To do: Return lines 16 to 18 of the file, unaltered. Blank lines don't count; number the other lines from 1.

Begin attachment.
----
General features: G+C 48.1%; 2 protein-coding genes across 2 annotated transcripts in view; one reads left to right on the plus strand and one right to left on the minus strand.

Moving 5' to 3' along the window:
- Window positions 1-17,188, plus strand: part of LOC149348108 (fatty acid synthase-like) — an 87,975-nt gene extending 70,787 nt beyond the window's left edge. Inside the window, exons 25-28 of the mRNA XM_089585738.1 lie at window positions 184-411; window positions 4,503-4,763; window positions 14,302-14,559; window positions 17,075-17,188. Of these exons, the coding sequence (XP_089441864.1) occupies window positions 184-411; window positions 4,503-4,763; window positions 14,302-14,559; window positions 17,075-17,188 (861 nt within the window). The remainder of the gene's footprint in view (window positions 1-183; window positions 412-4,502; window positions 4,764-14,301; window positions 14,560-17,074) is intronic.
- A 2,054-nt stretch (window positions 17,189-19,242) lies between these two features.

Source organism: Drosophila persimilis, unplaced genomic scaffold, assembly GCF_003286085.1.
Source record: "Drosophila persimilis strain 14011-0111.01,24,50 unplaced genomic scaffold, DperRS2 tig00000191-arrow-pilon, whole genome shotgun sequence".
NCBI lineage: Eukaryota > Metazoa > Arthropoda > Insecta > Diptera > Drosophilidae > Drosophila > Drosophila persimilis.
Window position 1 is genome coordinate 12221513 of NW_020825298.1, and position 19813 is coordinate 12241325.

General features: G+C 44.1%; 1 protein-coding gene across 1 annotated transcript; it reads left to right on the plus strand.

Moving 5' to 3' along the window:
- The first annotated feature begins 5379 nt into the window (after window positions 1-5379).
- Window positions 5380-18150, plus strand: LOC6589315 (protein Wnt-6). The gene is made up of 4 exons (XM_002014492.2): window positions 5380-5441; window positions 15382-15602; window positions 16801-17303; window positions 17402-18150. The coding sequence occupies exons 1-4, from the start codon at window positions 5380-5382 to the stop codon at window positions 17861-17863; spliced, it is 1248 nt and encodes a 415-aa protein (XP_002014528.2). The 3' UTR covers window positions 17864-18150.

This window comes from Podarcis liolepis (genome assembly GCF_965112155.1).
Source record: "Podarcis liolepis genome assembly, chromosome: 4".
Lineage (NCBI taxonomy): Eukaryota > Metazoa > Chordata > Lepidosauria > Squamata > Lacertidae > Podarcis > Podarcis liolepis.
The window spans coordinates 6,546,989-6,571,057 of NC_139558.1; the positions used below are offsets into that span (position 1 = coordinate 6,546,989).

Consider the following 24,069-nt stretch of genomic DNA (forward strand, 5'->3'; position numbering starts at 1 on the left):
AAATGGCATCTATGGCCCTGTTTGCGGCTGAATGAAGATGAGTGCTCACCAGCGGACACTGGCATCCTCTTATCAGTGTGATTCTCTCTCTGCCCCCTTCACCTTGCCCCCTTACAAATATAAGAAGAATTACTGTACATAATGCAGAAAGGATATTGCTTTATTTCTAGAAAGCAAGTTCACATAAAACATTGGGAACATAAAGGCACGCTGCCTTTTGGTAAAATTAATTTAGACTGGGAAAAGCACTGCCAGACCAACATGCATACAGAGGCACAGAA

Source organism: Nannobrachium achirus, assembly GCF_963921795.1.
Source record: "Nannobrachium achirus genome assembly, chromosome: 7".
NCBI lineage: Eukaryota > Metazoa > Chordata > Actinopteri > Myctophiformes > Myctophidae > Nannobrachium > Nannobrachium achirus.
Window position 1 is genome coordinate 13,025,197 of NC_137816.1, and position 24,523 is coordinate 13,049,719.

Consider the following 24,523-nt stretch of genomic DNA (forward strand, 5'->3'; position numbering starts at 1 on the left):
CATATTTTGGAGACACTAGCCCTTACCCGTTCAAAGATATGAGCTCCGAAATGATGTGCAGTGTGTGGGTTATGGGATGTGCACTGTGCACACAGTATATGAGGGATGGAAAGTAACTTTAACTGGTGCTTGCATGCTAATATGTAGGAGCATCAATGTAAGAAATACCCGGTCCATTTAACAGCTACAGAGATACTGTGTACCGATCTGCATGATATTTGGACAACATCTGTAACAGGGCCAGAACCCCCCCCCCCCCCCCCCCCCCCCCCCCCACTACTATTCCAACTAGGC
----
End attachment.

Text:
The window spans coordinates 6,546,989-6,571,057 of NC_139558.1; the positions used below are offsets into that span (position 1 = coordinate 6,546,989).

Consider the following 24,069-nt stretch of genomic DNA (forward strand, 5'->3'; position numbering starts at 1 on the left):
AAATGGCATCTATGGCCCTGTTTGCGGCTGAATGAAGATGAGTGCTCACCAGCGGACACTGGCATCCTCTTATCAGTGTGATTCTCTCTCTGCCCCCTTCACCTTGCCCCCTTACAAATATAAGAAGAATTACTGTACATAATGCAGAAAGGATATTGCTTTATTTCTAGAAAGCAAGTTCACATAAAACATTGGGAACATAAAGGCACGCTGCCTTTTGGTAAAATTAATTTAGACTGGGAAAAGCACTGCCAGACCAACATGCATACAGAGGCACAGAA